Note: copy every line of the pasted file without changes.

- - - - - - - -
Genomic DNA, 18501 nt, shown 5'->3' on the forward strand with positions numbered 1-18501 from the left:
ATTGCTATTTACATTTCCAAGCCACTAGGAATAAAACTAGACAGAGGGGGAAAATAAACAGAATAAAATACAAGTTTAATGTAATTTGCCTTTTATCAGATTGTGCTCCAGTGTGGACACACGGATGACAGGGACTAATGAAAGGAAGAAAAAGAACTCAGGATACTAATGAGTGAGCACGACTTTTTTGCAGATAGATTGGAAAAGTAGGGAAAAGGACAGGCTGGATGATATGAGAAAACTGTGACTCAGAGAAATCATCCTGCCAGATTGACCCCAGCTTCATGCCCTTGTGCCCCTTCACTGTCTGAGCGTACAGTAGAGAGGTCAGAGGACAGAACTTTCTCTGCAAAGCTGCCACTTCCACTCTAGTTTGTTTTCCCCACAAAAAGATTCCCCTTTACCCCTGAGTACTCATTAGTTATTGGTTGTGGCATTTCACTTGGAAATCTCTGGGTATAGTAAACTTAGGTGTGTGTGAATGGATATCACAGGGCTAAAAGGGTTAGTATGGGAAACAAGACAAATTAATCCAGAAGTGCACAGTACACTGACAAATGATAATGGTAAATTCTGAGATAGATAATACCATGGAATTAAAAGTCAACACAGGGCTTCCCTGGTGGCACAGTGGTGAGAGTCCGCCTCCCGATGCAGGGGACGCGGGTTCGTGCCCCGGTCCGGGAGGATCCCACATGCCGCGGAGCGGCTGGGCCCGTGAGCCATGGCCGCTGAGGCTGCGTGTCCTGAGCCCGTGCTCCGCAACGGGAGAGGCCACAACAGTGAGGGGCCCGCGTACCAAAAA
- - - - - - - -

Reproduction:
Genomic DNA, 18501 nt, shown 5'->3' on the forward strand with positions numbered 1-18501 from the left:
ATTGCTATTTACATTTCCAAGCCACTAGGAATAAAACTAGACAGAGGGGGAAAATAAACAGAATAAAATACAAGTTTAATGTAATTTGCCTTTTATCAGATTGTGCTCCAGTGTGGACACACGGATGACAGGGACTAATGAAAGGAAGAAAAAGAACTCAGGATACTAATGAGTGAGCACGACTTTTTTGCAGATAGATTGGAAAAGTAGGGAAAAGGACAGGCTGGATGATATGAGAAAACTGTGACTCAGAGAAATCATCCTGCCAGATTGACCCCAGCTTCATGCCCTTGTGCCCCTTCACTGTCTGAGCGTACAGTAGAGAGGTCAGAGGACAGAACTTTCTCTGCAAAGCTGCCACTTCCACTCTAGTTTGTTTTCCCCACAAAAAGATTCCCCTTTACCCCTGAGTACTCATTAGTTATTGGTTGTGGCATTTCACTTGGAAATCTCTGGGTATAGTAAACTTAGGTGTGTGTGAATGGATATCACAGGGCTAAAAGGGTTAGTATGGGAAACAAGACAAATTAATCCAGAAGTGCACAGTACACTGACAAATGATAATGGTAAATTCTGAGATAGATAATACCATGGAATTAAAAGTCAACACAGGGCTTCCCTGGTGGCACAGTGGTGAGAGTCCGCCTCCCGATGCAGGGGACGCGGGTTCGTGCCCCGGTCCGGGAGGATCCCACATGCCGCGGAGCGGCTGGGCCCGTGAGCCATGGCCGCTGAGGCTGCGTGTCCTGAGCCCGTGCTCCGCAACGGGAGAGGCCACAACAGTGAGGGGCCCGCGTACCAAAAA